In 1941, a hunter by the name of Georges de Mestral came home from a good days hunting with his dog in the Swiss Alps. De Mestral, who happened to also be an engineer, wondered what caused those annoying and awful burrs to stick to his pants as he traipsed through the woods. After looking at the burrs under a microscope and seeing thousands of tiny hooks on the burrs, de Mestral had an epiphany. It then took the Swiss engineer ten years to perfect a manufacturing process that could replicate the way burrs stick to clothing. He called his invention “Velcro” as a combination of the two French words for “velvet” and “crochet hook.” His invention made De Mestral millions, and he died in 1990 leaving the world a little better off than he had found it. De Mestral once gave his executives at Velcro some good advice; he told them, “If any of your employees ask for a two-week holiday to go hunting, say yes.”
     Just as burrs stick to the pants of hunters, meanings stick to words. I like this metaphor because the impression I want to suggest is that meanings are not irrevocably cemented to words; they hang to words like velcro. They can easily be pulled apart, and other meanings can attach themselves as well. Because of this, reading is as much a creative act as writing. As a writer, I connect ideas in my head to words, and as a reader, you pull them loose and stick them to the ideas that are already floating around in your head. Meanings stick differently in the minds of different readers depending upon the ideas that are already there for the messages to attach themselves to. This is why two people can read the same text and derive entirely different meanings. The sentence “I never said she took my money,” for instance, can be interpreted in at least seven different ways depending on which word your internal narrator emphasizes as you read it.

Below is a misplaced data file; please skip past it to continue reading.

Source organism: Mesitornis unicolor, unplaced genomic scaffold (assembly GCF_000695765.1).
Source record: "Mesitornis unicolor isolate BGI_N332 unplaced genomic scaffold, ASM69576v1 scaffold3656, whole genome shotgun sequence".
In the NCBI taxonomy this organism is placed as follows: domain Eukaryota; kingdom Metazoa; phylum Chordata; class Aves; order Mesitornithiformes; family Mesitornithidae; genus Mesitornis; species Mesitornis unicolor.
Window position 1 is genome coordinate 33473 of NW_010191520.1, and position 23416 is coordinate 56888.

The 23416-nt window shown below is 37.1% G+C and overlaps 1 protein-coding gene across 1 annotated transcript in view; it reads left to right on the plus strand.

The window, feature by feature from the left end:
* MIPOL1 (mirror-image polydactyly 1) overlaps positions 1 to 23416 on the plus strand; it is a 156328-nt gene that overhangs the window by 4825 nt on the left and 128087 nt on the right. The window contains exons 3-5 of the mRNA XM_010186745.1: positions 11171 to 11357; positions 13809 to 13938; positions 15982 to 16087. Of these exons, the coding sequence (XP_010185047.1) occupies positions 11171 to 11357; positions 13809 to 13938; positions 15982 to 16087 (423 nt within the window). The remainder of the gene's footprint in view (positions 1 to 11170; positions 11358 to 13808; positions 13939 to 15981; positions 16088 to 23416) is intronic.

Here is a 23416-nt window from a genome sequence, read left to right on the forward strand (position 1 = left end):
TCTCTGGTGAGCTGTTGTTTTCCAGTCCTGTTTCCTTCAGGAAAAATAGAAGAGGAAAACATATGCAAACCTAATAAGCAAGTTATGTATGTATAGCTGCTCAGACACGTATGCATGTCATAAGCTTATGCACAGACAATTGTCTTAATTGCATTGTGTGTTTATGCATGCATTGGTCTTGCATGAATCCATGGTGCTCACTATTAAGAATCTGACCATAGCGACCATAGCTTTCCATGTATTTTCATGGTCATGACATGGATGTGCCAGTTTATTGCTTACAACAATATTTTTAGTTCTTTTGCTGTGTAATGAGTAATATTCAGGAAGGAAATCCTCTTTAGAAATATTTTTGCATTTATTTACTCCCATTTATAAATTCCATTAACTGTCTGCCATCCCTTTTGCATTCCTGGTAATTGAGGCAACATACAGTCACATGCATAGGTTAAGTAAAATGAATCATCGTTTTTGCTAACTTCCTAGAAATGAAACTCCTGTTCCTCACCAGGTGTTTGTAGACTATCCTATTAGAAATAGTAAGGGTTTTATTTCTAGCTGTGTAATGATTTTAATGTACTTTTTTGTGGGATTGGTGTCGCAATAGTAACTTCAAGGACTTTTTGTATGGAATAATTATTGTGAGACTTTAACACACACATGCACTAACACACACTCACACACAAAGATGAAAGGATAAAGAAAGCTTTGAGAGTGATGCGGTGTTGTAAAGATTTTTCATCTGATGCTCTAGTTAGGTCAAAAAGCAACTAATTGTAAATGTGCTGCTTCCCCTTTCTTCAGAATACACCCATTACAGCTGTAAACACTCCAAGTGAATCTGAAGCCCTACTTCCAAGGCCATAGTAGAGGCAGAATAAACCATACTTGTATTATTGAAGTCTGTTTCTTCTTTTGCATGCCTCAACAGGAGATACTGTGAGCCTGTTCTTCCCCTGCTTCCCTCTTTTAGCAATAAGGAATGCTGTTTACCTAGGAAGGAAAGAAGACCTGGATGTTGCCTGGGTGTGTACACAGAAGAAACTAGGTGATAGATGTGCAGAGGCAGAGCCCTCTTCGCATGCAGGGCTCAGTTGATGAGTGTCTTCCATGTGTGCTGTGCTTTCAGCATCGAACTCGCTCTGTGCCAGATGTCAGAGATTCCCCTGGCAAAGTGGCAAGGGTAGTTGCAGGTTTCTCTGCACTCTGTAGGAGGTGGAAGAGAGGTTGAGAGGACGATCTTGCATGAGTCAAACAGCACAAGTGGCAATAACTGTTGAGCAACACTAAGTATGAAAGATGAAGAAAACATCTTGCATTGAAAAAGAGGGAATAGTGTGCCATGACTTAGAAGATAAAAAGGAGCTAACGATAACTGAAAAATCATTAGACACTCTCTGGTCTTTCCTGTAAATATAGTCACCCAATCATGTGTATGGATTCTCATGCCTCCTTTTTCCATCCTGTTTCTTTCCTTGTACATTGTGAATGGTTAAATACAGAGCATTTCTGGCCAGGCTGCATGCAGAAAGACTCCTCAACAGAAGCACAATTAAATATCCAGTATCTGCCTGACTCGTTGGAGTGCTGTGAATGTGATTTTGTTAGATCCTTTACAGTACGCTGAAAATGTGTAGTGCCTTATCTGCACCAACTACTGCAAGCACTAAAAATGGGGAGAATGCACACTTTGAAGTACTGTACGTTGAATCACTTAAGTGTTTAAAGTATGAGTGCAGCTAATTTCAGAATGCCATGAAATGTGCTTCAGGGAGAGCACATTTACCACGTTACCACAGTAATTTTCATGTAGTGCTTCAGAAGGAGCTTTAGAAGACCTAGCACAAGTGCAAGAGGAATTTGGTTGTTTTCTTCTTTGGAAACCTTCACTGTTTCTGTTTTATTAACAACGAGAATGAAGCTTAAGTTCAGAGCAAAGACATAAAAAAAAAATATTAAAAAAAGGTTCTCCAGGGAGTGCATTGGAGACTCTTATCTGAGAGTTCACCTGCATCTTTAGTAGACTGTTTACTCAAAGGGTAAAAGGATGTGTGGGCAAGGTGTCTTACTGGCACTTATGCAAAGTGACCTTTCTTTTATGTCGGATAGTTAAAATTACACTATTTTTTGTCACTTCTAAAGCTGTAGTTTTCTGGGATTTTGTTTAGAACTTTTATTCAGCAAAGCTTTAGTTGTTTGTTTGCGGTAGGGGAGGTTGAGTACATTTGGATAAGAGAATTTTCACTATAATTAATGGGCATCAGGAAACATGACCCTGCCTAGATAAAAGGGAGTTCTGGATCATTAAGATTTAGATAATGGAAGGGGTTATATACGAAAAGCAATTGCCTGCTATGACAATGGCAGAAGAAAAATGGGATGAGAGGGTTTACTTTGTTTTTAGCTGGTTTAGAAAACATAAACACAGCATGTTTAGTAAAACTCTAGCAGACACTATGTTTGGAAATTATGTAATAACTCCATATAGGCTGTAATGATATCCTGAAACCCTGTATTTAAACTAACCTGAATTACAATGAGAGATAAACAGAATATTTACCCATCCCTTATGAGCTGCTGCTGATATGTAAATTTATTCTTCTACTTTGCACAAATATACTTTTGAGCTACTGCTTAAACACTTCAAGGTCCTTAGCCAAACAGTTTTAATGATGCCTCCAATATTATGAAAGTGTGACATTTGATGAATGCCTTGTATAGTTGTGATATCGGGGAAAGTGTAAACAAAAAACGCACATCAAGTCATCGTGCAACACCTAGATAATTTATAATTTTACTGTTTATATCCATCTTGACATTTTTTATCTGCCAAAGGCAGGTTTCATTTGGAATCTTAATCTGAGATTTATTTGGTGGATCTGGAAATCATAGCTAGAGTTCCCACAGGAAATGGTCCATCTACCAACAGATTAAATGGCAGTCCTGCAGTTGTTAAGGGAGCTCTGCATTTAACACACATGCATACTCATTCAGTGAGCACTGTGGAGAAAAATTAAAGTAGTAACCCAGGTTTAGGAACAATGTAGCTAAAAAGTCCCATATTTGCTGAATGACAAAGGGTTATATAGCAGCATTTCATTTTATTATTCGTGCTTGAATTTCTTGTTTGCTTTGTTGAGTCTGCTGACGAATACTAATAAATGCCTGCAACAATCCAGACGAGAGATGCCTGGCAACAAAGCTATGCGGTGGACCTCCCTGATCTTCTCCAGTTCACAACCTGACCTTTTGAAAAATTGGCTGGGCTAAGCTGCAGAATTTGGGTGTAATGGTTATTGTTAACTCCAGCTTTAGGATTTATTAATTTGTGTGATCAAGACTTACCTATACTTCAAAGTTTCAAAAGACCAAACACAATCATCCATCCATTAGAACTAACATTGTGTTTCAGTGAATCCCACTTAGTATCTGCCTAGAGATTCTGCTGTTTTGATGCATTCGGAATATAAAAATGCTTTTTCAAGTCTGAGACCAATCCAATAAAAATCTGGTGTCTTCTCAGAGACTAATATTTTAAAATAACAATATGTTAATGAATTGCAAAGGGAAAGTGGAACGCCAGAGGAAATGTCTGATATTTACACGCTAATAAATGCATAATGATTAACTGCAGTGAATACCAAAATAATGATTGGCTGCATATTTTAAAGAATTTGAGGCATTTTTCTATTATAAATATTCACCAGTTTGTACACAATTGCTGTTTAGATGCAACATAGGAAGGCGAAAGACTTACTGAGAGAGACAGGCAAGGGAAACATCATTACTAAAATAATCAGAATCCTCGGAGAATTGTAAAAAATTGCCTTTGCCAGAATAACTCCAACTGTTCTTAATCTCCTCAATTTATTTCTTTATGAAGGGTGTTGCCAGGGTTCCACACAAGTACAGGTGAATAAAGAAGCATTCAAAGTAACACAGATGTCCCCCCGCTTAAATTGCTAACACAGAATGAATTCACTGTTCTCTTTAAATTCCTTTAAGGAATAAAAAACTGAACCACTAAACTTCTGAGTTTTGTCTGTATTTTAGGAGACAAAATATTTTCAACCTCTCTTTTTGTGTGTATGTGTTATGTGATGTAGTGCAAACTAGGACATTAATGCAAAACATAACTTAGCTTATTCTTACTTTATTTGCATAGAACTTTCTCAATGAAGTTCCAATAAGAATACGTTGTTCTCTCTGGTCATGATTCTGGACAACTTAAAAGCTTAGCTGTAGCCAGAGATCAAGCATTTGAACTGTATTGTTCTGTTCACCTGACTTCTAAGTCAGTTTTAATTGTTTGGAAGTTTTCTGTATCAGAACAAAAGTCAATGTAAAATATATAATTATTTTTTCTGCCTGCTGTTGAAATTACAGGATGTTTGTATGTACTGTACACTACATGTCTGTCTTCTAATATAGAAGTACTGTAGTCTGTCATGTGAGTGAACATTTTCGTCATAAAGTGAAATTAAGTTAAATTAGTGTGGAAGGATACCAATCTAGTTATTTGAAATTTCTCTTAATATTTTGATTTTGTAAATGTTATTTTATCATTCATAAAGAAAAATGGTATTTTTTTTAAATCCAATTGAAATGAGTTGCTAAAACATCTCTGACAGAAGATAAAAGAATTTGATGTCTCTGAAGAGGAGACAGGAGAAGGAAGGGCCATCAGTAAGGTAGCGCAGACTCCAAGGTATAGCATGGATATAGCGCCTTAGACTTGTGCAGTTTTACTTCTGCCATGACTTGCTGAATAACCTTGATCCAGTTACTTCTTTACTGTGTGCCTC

Unlike the random burrs that stick to our clothes when we wander through the weeds, however, there's a bit of Darwin in the way alternative meanings must compete with each other to find space in our consciousness. Whenever you are reading a text, competing notions of “the right” meaning vie for dominance in the mental space of your mind.   Imagine “good” interpretations of what you have read slugging it out with “bad” interpretations. For the philosopher and the rhetorician, competing ideas concerning the relationship between truth and meaning enter this psychic arena from two distinct and separate entrances. Of course, there are far more than two portals in to The Psychic Arena of Truth (theologians and politicians, for example, also manage their own doors), but for now, let us stick to observing the individual and interesting openings provided by philosophers and rhetoricians.
     For the philosopher's entrance (such as constructed by Plato who dedicated himself to peering beyond the illusions of this life to seeing into a higher, perfect, and eternal reality ), the concept of “Being” marks the way for meaning to move into consciousness and find its rightful place according to a preexisting Cosmic organization. Thus, from the philosopher's entranceway, the meanings we derive from readings are true only to the extent that they correspond to the place where Nature (with a capital N – which may or may not have a mind of its own) has reserved for them to go. This is to say, that from the philosopher's entrance, what is “right” connects with what is “true” at a location that exists in Being regardless of human interference. If the human race were collectively all to draw one final breath and die in some universal apocalypse, Truth in the ontological space of Being would continue to float unobserved (perhaps grateful to at last be left in peace from the voyeuristic gawking of mortals).
     Diametrically across from the philosopher’s doorway, “The Portal of Context” labels the rhetorician's entrance for Meaning in your mind's Area of Truth. For the rhetorician, this doorway for meaning was first constructed in Ancient Greece by a collective group of itinerant teachers of public speaking who were known collectively as “The Sophists.” A key insight of the sophists was that given the enormity of Truth and the finite capacity for human intelligence to comprehend it, every declaration of Truth should come with an asterisk that goes to a footnote that cautions readers that “since knowing everything is impossible, all understanding should be regarded as incomplete.” From the rhetorician's “Portal of Context”, whenever you read something, Meaning comes into the Arena of Truth, looks around to see who else is watching, takes note of what time it is and what day of the week it is, considers what it had for breakfast and if it needs a snack, and then proceeds to bump some other Competing Notions out of their chairs on its way to finding some place to sit down. For the rhetorician, Meaning is never entirely satisfied with its seat and is always hoping some other Idea will get up to go to the restroom in order to snag a chair that is better than the truth it is already sitting in.